5. Imperial College took home the undergraduate grand prize with a very computation-heavy project. They designed circuits to balance growth of two different bacterial populations in co-culture, exploiting quorum sensing signals and RNA logic. They built off work on STARs (short transcription activating RNA) from our very own Lucks Lab! Their website/poster/presentation is gorgeous, but I would've appreciated just a little more explanation of how STARs work, as they highlighted that they were the first iGEM team to submit STAR parts to the registry.
  6. Boston University has both a wet lab and hardware team, and their hardware team made a cool open-source design suite for printing microfluidic chips. Hardware is an under-utilized category in iGEM, which is a shame because there's so much possibility here to make low-cost research tools (see: Bento Lab, the portable home gel box/PCR machine). BostonU demoed all their gear in the poster hall and printed microfluidic chip keychains for everyone. There was a long line and I never got one. Darn.
  7. UAE-Norwich tried to use bacterial "nanowires" to produce diatomic hydrogen. Their intent for this was to somehow store the excess energy from wind and solar farms that doesn't get used up. But the awesome part of their project came from their human practices. They made a "molecular VR experience" about their project for the Samsung VR headset. As someone with terrible spatial reasoning, I think this is a great idea and I'm all for VR as an educational tool. You could take this a step beyond and interact with/manipulate your crystal structures!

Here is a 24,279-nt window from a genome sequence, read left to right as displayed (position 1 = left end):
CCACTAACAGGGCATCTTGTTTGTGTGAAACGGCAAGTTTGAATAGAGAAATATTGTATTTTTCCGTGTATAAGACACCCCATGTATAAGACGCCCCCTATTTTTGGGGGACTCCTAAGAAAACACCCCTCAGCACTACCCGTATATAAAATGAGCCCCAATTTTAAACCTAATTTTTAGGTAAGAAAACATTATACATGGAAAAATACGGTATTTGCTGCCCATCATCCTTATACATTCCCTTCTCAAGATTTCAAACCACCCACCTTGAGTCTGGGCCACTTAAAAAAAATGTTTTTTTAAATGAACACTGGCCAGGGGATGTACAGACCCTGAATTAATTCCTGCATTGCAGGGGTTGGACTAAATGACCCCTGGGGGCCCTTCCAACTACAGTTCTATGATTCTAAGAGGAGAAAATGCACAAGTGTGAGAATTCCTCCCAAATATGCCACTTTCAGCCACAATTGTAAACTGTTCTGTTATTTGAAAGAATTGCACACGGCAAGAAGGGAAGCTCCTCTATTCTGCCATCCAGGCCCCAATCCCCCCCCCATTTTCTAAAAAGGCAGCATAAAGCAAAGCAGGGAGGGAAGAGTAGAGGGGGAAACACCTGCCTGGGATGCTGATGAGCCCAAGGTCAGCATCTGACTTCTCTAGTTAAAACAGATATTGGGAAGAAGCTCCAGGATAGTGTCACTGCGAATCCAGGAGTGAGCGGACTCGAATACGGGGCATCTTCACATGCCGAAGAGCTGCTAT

8. And finally, overgrad grand prize winners Munich LMU & TU (a joint team from two German universities) made a functional "bio-ink" prototype for 3-D tissue printing and a retrofitted 3-D cell printer to boot. Essentially their idea is to use biotin-streptavidin binding on cell surfaces to network biotinylated cells together in a streptavidin-containing matrix--constructing a three-dimensional "tissue." Much in the spirit of iGEM, their work is again, all open-source and open-hardware. In my opinion, this was the most elegant, complete project in the whole competition. Plus, they presented in lederhosen.